Florida Sheriff Volunteer Arrested for Selling Drugs Out of Patrol Car

Dave Roberts, who has been a volunteer with the sheriff’s office for 12 years, got a prescription of 90 oxycodone with Tylenol once a month for pain, Polk County Sheriff Judd said. But instead of taking them, the sheriff said Roberts sold them for $10 each.

After  deputies received a tip, an undercover detective purchased  the drugs from the volunteer.

Roberts agreed to meet the undercover deputy at a Lake Wales gas station and directed them to his patrol car for the transaction. Sheriff Judd says Roberts sat in the car, in uniform, as he counted the undercover deputy’s money and then handed over a baggie with the pills.

According to PCSO, the deputy followed Roberts back to the sheriff’s substation where he was arrested. Judd says Roberts permitted deputies to search his home where they found marijuana. Roberts told deputies that the marijuana belonged to his nephew and he was just holding it for him.

Detectives also found a rifle and a pistol in Roberts’ home, which Judd says wouldn’t normally be a problem, but it was an issue because deputies learned Roberts was a convicted felon who was not allowed to possess weapons.

Roberts said, “I can’t be a convicted felon, I’ve been voting all the way to Nixon.”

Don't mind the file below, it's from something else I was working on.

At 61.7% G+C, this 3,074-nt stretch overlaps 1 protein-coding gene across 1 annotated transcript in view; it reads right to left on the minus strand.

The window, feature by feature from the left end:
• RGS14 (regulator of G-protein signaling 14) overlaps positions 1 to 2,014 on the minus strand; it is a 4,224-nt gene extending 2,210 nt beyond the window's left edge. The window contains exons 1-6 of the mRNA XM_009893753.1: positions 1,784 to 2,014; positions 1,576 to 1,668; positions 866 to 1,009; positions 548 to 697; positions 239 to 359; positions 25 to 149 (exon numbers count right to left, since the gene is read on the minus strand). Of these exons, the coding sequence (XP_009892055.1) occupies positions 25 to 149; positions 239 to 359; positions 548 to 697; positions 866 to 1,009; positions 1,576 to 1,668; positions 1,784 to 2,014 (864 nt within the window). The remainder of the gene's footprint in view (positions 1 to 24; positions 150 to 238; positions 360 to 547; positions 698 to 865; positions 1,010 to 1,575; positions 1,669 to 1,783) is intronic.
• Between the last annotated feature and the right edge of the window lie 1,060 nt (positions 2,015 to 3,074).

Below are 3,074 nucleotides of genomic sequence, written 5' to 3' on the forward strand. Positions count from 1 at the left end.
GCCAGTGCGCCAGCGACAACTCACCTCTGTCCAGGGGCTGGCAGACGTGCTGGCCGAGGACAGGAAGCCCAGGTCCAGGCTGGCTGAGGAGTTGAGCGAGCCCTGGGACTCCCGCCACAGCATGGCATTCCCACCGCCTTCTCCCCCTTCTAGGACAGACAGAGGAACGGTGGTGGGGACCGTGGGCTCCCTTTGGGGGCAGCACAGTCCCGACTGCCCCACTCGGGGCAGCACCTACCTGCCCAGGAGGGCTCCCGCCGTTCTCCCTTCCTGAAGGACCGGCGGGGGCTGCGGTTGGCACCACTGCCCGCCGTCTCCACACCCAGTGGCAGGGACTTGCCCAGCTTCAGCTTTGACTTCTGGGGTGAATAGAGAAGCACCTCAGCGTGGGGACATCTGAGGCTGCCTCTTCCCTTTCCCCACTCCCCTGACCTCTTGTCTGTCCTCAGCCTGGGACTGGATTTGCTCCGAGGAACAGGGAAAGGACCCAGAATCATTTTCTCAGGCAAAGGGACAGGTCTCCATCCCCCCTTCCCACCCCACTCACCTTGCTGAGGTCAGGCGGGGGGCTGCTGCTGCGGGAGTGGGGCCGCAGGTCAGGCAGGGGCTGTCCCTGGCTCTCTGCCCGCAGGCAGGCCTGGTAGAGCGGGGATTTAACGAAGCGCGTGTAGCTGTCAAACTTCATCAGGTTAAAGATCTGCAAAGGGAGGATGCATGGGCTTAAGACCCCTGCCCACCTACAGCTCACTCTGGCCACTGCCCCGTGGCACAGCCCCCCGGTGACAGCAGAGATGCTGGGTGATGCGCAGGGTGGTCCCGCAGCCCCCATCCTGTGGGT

Sheriff Judd said Roberts slipped through the cracks. He added while volunteers don’t go through the same human resources detail and polygraph tests that full-time employees go through, he should have had a background check done.

“That makes me crazy, that makes me so crazy I want to pluck my eyeballs out one at a time,” Judd said.

If convicted, Roberts would face a minimum of 15 years in prison based on the current charges against him.

He was charged with possession of a vehicle used to traffic drugs, possession of narcotic paraphernalia, possession of ammunition by a convicted felon, unlawful use of a two-way communication device, possession of cannabis over 20 grams, trafficking in oxycodone 25 grams or more and possession of a firearm by a convicted felon.

“We’re embarrassed,” Judd explains while also showing another emotion — anger. “I am livid. I am hotter than a bare butt on a tin roof in August.”


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